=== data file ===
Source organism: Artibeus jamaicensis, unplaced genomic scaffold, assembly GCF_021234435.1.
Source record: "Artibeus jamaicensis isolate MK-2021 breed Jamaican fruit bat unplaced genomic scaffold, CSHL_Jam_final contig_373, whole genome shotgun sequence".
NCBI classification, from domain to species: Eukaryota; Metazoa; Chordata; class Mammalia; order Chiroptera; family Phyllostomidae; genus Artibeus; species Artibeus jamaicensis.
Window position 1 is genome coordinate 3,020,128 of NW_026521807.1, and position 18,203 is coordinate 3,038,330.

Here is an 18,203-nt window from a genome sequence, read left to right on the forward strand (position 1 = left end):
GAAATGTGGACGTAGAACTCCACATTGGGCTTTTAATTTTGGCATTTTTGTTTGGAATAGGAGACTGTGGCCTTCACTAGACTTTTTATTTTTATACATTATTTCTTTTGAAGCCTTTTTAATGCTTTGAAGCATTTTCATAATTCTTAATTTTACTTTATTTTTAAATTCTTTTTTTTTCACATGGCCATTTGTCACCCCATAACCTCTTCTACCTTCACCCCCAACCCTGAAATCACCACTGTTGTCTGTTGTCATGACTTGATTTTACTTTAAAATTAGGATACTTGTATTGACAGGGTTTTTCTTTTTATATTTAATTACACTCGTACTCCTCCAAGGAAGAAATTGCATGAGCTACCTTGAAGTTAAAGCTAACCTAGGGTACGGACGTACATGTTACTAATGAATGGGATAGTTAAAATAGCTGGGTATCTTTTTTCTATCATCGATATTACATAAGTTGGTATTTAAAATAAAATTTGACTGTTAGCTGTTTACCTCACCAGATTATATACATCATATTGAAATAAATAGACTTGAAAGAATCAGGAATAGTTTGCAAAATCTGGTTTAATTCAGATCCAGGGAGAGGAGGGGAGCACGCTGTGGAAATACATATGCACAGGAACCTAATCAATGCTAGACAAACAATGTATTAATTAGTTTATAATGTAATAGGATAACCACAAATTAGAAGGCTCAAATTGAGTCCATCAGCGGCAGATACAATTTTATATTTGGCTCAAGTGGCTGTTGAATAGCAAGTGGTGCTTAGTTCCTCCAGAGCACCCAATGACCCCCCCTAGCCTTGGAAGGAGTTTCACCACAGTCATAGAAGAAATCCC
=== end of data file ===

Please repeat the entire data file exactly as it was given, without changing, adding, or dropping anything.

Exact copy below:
Source organism: Artibeus jamaicensis, unplaced genomic scaffold, assembly GCF_021234435.1.
Source record: "Artibeus jamaicensis isolate MK-2021 breed Jamaican fruit bat unplaced genomic scaffold, CSHL_Jam_final contig_373, whole genome shotgun sequence".
NCBI classification, from domain to species: Eukaryota; Metazoa; Chordata; class Mammalia; order Chiroptera; family Phyllostomidae; genus Artibeus; species Artibeus jamaicensis.
Window position 1 is genome coordinate 3,020,128 of NW_026521807.1, and position 18,203 is coordinate 3,038,330.

Here is an 18,203-nt window from a genome sequence, read left to right on the forward strand (position 1 = left end):
GAAATGTGGACGTAGAACTCCACATTGGGCTTTTAATTTTGGCATTTTTGTTTGGAATAGGAGACTGTGGCCTTCACTAGACTTTTTATTTTTATACATTATTTCTTTTGAAGCCTTTTTAATGCTTTGAAGCATTTTCATAATTCTTAATTTTACTTTATTTTTAAATTCTTTTTTTTTCACATGGCCATTTGTCACCCCATAACCTCTTCTACCTTCACCCCCAACCCTGAAATCACCACTGTTGTCTGTTGTCATGACTTGATTTTACTTTAAAATTAGGATACTTGTATTGACAGGGTTTTTCTTTTTATATTTAATTACACTCGTACTCCTCCAAGGAAGAAATTGCATGAGCTACCTTGAAGTTAAAGCTAACCTAGGGTACGGACGTACATGTTACTAATGAATGGGATAGTTAAAATAGCTGGGTATCTTTTTTCTATCATCGATATTACATAAGTTGGTATTTAAAATAAAATTTGACTGTTAGCTGTTTACCTCACCAGATTATATACATCATATTGAAATAAATAGACTTGAAAGAATCAGGAATAGTTTGCAAAATCTGGTTTAATTCAGATCCAGGGAGAGGAGGGGAGCACGCTGTGGAAATACATATGCACAGGAACCTAATCAATGCTAGACAAACAATGTATTAATTAGTTTATAATGTAATAGGATAACCACAAATTAGAAGGCTCAAATTGAGTCCATCAGCGGCAGATACAATTTTATATTTGGCTCAAGTGGCTGTTGAATAGCAAGTGGTGCTTAGTTCCTCCAGAGCACCCAATGACCCCCCCTAGCCTTGGAAGGAGTTTCACCACAGTCATAGAAGAAATCCC